Do you realise on 8 March International Women’s Day reaches a centenary (1911-2011). Wow hey. Huge changes have occurred in that time and yet there are still many more to be made. It is so worth celebrating the success. Check out this web site to see what’s happening in your country
I like some of the recent thinking that if we are going to make changes for the women then we need to make changes for the men.
This blog site is largely devoted to the juggle of raising kids whilst studying a PhD as a Mum. It would be not be possible without the support of my hubby but it would be so much easier if society allowed us to share the load equally. For an academic man to share care raising children his career would halt just like with Mums but worse. If the long hours and total commitment to work were altered to incorporate not only the caring of children but also frail relatives and community volunteer-work we would be such a better place to live in Oz.
Rather than prattle and rattle I’m going to list. I’m going to list all the inspirational moments that inspired me to try the juggle of raising a family whilst working. I’m also going to list the hardships I’ve endured that may have been preventable…
· My male boss (District Manager in National Parks) who took one day off each week to care for his elderly father. He also welcomed a family environment at work.
· My boss who gave up her office so I could have somewhere to express milk at lunch
· My work colleague who asked if she could express milk in the lunch room of a manly male dominated workforce (I was appalled that she would bare her breasts at work and I was too young to realise how silly I was)
· Work colleagues who worked part-time to care for their children. I knew it was possible
· Maternity leave
· Family benefit payments
· Other Mums who have completed PhDs
· The opportunity to study part-time whilst receiving an APA under special circumstances. Is a pre-schooler really a special circumstance or just a normal part of life???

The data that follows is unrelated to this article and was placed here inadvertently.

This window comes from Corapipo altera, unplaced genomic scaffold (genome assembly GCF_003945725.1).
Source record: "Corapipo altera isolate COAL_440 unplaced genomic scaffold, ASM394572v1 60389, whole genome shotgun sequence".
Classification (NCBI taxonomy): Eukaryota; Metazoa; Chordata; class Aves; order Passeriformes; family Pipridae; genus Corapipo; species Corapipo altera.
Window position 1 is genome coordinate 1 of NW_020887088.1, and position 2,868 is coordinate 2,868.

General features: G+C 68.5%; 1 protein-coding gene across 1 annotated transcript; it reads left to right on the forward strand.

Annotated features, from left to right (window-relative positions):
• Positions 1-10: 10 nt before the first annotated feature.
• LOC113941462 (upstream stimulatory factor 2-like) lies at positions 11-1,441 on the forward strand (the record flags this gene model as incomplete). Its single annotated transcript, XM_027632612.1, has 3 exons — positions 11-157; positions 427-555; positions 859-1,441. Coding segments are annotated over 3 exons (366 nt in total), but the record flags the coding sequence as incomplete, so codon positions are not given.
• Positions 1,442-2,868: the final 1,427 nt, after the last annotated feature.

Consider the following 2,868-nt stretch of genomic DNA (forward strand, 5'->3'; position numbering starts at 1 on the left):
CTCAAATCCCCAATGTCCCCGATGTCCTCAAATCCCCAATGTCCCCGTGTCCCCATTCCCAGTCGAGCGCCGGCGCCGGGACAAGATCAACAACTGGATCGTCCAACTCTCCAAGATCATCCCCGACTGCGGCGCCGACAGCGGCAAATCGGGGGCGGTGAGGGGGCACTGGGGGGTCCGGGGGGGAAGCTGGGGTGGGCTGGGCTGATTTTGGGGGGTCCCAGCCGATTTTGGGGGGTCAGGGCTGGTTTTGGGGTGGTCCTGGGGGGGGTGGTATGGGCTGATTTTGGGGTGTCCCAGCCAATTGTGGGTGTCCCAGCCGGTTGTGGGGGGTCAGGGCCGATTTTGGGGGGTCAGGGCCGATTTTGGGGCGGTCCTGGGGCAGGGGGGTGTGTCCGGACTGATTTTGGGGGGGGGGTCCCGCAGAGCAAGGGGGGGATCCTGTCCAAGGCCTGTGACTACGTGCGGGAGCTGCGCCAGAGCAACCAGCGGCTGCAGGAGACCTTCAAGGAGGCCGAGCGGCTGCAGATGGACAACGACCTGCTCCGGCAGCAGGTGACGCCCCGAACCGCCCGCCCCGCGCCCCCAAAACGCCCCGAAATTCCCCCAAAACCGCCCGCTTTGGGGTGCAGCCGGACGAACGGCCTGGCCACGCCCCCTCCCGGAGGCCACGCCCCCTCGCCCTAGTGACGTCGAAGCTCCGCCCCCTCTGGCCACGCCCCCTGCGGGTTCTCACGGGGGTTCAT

· Reading the book Mamma PhD
· Reading the book How a pressure cooker saved my life
· When I told the head of school I wanted to studying a PhD and have a baby in the first year she politely picked her jaw off the table, acknowledged I already had two kids so I knew what I was doing and offered to fund a laptop computer to make it possible
· Mum- who worked her career to always care for my brothers and I. She followed her hubby but managed to find jobs that used her education. She was there during school holidays but a role model who could teach me about biology. I tried so hard to not be a scientist like my Mum. So why am I studying a PhD in Science?
· Dad who can cook, clean and look after his grandchildren in-between flying to interstate meetings.
· Being told I could not go part-time when I returned from maternity leave. I knew legally I could but I had lost the will to fight.
· Travelling in a truck whilst my male work colleagues looked at porno magazines
· Expressing milk in the toilets at Wollongong when I was on a workshop then tipping it down the sink. They could provide better facilities for milking Mums
· Being denied a top-up scholarship from the CRC due to being part-time
· Having library rights removed when I take leave to look after my kids during school holidays
· Cost of childcare. In Adelaide preschool cost me Aus$50 per 10 weeks. In NSW it cost me Aus$36 per day.
· Having to arrange complicated care arrangements for my children any time I wanted to do field work or attend conferences
· Being the primary carer when the kids were sick. So many days of study and work had to be missed
· Keeping the sanity when a PhD takes forever due to studying part-time
· Being asked how long I would be on maternity leave before being sent the letter of offer for employment
· Field work when breastfeeding. Forget it!
· Field work whilst menstruating
· I don’t want to leave my kids to travel overseas to attend international conferences. I’d miss them too much but I can’t afford to take them and someone to care for them
· Mother guilt
My hurdles have been nothing compared to the plight of many women over the years. May the next 100 years improve the lives and equality for women and families around the world…